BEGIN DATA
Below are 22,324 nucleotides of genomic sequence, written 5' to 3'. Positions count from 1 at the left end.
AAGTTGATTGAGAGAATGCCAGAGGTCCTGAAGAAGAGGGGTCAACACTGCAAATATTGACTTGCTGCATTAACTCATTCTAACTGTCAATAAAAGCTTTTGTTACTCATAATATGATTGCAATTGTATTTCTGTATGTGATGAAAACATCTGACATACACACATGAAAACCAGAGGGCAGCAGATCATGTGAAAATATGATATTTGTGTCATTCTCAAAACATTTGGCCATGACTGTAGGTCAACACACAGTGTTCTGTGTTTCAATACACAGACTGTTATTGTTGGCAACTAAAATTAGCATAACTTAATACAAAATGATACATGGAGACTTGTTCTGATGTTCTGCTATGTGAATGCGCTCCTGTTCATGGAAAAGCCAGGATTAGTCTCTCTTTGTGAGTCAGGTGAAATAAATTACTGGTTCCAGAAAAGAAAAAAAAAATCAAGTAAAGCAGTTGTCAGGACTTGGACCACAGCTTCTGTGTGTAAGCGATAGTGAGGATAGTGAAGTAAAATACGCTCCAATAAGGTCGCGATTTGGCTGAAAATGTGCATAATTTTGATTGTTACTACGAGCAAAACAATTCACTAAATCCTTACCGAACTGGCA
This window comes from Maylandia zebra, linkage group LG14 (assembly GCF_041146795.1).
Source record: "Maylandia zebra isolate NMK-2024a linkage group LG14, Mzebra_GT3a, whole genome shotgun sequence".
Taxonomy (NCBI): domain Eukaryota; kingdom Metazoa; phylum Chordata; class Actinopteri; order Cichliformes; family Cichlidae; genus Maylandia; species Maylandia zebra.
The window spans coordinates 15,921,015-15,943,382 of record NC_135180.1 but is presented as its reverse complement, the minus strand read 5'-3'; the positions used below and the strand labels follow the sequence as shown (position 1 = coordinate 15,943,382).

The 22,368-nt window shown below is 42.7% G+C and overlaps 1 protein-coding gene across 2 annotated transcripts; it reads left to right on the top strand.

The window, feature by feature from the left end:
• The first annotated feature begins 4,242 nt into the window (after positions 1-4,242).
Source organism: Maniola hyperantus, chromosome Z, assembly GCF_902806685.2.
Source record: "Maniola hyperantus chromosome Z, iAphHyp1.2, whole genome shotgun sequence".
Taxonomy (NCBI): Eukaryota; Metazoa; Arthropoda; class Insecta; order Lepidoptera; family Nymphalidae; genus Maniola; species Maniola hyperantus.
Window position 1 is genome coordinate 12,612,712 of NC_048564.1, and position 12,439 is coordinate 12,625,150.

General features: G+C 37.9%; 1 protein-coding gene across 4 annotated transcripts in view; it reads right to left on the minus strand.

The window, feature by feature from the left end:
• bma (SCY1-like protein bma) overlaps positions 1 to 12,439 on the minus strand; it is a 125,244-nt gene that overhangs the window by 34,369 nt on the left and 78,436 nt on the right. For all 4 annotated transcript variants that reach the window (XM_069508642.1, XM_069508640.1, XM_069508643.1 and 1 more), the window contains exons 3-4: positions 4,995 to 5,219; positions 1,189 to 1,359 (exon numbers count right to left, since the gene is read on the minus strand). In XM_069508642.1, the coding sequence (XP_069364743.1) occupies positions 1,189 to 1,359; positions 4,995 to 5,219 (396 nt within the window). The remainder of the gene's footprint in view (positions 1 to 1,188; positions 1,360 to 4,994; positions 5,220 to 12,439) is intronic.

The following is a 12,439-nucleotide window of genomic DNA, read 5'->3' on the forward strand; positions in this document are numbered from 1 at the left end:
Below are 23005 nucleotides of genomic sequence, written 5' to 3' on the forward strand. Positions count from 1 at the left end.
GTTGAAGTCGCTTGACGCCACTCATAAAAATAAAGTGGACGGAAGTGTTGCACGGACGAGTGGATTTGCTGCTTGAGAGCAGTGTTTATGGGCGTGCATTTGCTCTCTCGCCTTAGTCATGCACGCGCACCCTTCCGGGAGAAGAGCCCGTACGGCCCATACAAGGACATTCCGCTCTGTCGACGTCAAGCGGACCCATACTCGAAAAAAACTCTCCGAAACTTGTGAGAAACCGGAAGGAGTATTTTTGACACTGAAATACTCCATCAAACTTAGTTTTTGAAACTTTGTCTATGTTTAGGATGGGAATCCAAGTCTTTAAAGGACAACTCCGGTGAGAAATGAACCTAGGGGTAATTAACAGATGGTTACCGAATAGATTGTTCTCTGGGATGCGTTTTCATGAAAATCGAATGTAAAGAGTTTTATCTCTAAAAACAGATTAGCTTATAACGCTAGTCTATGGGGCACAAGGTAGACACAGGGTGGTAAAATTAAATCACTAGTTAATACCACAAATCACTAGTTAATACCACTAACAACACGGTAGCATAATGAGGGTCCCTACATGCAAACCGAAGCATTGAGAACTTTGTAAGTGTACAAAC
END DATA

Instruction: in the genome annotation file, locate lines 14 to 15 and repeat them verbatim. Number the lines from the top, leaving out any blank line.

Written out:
General features: G+C 37.9%; 1 protein-coding gene across 4 annotated transcripts in view; it reads right to left on the minus strand.

The window, feature by feature from the left end: